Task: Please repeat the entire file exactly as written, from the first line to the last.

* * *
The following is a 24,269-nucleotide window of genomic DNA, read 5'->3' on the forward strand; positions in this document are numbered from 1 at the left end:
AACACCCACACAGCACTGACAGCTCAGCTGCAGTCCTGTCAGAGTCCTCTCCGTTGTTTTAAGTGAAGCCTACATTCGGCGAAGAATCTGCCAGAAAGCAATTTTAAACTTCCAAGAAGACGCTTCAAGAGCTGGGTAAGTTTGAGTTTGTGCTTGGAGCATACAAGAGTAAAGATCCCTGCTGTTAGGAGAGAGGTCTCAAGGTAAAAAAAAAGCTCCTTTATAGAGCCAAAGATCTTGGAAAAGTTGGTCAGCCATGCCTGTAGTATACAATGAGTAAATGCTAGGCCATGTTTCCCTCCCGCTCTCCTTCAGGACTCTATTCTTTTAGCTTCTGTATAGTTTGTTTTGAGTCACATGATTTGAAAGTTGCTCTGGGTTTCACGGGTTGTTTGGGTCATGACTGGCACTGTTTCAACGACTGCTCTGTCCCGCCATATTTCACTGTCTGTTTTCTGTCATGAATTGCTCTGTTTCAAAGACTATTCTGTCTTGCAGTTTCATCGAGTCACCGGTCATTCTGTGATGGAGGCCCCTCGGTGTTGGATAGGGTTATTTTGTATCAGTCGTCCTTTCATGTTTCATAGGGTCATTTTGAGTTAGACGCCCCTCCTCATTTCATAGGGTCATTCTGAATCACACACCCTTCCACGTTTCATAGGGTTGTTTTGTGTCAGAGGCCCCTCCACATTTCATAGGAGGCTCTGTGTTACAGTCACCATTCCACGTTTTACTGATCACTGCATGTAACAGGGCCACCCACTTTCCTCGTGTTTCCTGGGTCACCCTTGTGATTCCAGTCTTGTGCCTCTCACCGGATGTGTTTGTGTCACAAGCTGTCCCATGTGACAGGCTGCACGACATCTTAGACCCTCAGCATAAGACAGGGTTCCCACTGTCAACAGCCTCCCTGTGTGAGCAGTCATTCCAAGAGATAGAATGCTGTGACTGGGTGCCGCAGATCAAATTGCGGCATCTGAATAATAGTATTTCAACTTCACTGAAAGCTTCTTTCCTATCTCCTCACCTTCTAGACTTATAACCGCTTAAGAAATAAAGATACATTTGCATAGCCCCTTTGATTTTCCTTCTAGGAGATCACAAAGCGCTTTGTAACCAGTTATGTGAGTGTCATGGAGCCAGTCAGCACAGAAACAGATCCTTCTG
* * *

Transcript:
The following is a 24,269-nucleotide window of genomic DNA, read 5'->3' on the forward strand; positions in this document are numbered from 1 at the left end:
AACACCCACACAGCACTGACAGCTCAGCTGCAGTCCTGTCAGAGTCCTCTCCGTTGTTTTAAGTGAAGCCTACATTCGGCGAAGAATCTGCCAGAAAGCAATTTTAAACTTCCAAGAAGACGCTTCAAGAGCTGGGTAAGTTTGAGTTTGTGCTTGGAGCATACAAGAGTAAAGATCCCTGCTGTTAGGAGAGAGGTCTCAAGGTAAAAAAAAAGCTCCTTTATAGAGCCAAAGATCTTGGAAAAGTTGGTCAGCCATGCCTGTAGTATACAATGAGTAAATGCTAGGCCATGTTTCCCTCCCGCTCTCCTTCAGGACTCTATTCTTTTAGCTTCTGTATAGTTTGTTTTGAGTCACATGATTTGAAAGTTGCTCTGGGTTTCACGGGTTGTTTGGGTCATGACTGGCACTGTTTCAACGACTGCTCTGTCCCGCCATATTTCACTGTCTGTTTTCTGTCATGAATTGCTCTGTTTCAAAGACTATTCTGTCTTGCAGTTTCATCGAGTCACCGGTCATTCTGTGATGGAGGCCCCTCGGTGTTGGATAGGGTTATTTTGTATCAGTCGTCCTTTCATGTTTCATAGGGTCATTTTGAGTTAGACGCCCCTCCTCATTTCATAGGGTCATTCTGAATCACACACCCTTCCACGTTTCATAGGGTTGTTTTGTGTCAGAGGCCCCTCCACATTTCATAGGAGGCTCTGTGTTACAGTCACCATTCCACGTTTTACTGATCACTGCATGTAACAGGGCCACCCACTTTCCTCGTGTTTCCTGGGTCACCCTTGTGATTCCAGTCTTGTGCCTCTCACCGGATGTGTTTGTGTCACAAGCTGTCCCATGTGACAGGCTGCACGACATCTTAGACCCTCAGCATAAGACAGGGTTCCCACTGTCAACAGCCTCCCTGTGTGAGCAGTCATTCCAAGAGATAGAATGCTGTGACTGGGTGCCGCAGATCAAATTGCGGCATCTGAATAATAGTATTTCAACTTCACTGAAAGCTTCTTTCCTATCTCCTCACCTTCTAGACTTATAACCGCTTAAGAAATAAAGATACATTTGCATAGCCCCTTTGATTTTCCTTCTAGGAGATCACAAAGCGCTTTGTAACCAGTTATGTGAGTGTCATGGAGCCAGTCAGCACAGAAACAGATCCTTCTG